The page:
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C Style: Standards and Guidelines (contents)

CHAPTER 6 : Layout


CHAPTER 6 : Code Layout
6.1 Basic principles of code layout
6.2 Use of Spaces
6.3 Use of blank lines
6.4 Use vertical alignment
6.5 Indentation level
6.6 Line wrapping
6.7 Braces
6.8 Use of parentheses
6.9 Nested single statement
6.10 Empty statements
6.11 'else..if'
6.12 'switch' statements
6.13 'do..while'
6.14 Labels
6.15 Data declarations
6.16 Function declaration
6.17 Preprocessor commands
6.18 Summary

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6.3  Use of blank lines

Spaces are used within a line to make individual items more readable, and to indicate the degree of association. Blank lines can be similarly used at the statement level to delimit larger chunks of information.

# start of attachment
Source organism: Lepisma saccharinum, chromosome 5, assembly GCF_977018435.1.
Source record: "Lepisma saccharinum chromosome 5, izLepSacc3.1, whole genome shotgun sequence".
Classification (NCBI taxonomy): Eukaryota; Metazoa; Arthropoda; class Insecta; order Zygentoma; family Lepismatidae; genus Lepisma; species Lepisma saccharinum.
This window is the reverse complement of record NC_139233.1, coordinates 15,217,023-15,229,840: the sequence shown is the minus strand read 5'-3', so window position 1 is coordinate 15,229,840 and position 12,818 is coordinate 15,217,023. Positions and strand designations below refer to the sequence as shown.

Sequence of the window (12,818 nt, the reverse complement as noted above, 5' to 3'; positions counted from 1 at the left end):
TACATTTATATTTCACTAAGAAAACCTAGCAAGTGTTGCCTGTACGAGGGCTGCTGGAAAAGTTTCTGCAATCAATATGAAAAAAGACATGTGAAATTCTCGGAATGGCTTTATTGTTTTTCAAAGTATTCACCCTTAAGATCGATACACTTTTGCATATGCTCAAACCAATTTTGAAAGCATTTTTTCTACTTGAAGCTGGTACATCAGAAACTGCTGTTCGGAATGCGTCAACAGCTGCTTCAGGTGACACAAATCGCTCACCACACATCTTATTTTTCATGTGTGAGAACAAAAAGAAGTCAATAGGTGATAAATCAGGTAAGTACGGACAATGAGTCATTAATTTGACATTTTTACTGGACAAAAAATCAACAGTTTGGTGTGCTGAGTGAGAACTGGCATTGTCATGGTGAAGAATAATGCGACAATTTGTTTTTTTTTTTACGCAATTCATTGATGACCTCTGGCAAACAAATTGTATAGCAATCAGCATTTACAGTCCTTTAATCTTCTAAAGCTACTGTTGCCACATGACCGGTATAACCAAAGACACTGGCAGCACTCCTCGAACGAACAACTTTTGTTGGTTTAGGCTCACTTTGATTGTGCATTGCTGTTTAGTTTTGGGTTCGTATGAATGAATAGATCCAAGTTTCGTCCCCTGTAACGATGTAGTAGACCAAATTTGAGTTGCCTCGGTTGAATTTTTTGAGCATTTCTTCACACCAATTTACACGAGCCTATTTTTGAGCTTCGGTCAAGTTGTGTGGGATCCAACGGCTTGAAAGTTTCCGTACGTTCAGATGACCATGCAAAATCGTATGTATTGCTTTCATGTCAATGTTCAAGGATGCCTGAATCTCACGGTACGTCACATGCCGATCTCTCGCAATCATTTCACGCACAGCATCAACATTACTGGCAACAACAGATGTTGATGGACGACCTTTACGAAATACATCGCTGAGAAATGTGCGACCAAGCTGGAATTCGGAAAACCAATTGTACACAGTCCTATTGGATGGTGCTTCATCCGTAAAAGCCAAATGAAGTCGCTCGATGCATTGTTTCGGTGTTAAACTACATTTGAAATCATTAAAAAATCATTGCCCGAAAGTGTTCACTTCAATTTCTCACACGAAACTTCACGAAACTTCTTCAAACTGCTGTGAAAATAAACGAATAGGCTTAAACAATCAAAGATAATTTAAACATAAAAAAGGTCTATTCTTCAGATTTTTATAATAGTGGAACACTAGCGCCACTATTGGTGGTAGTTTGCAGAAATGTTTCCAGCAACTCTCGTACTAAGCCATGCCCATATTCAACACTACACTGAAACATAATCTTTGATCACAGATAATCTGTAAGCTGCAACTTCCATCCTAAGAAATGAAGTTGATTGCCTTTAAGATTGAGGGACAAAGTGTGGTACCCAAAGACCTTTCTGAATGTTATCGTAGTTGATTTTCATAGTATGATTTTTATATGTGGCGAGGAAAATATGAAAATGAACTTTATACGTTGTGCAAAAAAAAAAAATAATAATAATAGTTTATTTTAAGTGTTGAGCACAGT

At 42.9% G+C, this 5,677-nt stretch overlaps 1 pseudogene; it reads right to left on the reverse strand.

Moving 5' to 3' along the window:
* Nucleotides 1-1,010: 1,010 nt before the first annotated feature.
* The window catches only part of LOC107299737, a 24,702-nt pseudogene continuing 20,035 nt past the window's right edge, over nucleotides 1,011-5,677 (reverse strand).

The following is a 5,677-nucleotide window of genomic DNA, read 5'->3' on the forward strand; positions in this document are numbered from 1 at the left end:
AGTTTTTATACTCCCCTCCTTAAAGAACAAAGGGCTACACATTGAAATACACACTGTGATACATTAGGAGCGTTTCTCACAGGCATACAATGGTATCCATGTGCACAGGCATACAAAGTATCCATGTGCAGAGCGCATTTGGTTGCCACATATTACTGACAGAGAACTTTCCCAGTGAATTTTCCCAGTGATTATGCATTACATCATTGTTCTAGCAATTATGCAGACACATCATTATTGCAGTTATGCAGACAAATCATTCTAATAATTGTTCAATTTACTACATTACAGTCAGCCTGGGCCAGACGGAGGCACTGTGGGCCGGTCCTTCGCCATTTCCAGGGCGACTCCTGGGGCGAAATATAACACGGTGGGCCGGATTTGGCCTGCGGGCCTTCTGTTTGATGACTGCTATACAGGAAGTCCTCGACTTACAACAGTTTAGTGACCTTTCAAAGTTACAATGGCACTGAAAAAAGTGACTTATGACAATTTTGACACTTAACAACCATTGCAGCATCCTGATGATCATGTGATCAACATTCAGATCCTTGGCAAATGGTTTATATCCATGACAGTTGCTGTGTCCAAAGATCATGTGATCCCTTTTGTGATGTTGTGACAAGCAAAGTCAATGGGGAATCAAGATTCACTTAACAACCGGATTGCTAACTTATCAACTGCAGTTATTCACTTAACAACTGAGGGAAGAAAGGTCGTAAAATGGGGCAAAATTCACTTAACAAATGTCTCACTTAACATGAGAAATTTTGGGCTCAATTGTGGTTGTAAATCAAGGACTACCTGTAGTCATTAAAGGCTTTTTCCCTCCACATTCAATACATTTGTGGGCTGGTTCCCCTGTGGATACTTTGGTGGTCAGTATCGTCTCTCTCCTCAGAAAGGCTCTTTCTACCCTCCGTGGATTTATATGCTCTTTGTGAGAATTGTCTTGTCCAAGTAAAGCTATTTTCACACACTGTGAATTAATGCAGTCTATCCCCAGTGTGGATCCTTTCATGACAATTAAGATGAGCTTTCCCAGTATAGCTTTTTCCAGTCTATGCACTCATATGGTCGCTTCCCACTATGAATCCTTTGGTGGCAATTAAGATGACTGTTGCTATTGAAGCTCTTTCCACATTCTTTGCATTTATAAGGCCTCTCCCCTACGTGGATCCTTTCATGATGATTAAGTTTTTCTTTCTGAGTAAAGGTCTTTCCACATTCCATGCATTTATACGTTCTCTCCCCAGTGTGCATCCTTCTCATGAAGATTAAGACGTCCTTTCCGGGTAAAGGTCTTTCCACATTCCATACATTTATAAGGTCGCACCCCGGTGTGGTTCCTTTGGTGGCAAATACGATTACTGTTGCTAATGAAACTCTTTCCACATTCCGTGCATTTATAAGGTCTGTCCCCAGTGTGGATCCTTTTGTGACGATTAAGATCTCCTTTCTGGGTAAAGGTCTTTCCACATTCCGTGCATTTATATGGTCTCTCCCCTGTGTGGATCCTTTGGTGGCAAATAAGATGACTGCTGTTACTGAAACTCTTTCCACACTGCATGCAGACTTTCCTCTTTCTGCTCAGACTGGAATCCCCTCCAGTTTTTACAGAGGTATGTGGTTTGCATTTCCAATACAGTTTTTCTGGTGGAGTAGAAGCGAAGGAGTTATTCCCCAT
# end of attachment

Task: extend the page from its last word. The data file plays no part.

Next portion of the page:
These 'Breathing points' in the code are often good points at which to put comments, summing up what has, or what is about to, happen. A blank line is itself, in effect, a comment. It says, "Stop, take a breath, look back at what you just read. Did you understand it? Do you need to read it again? Look forwards, can you see the next breathing point? Prepare to take in the next chunk":


MovePaperUp( CharHeight );
MoveCarriage( C_LEFT );      /* end of chunk 1 */

GetLine( LineBuf );          /* start of chunk 2 */
PrintLine( LineBuf );


Statements naturally tend to come in small chunks. If the chunk is large (ie. more than about 7 lines), then you should be looking for points at which to insert blank lines and/or comments.

The disadvantage of blank lines is that they increase the vertical size of the function, which means that there is less code visible at one time on the screen or page, which in turn means that it may be less easy to scan back (e.g. to find a variable).


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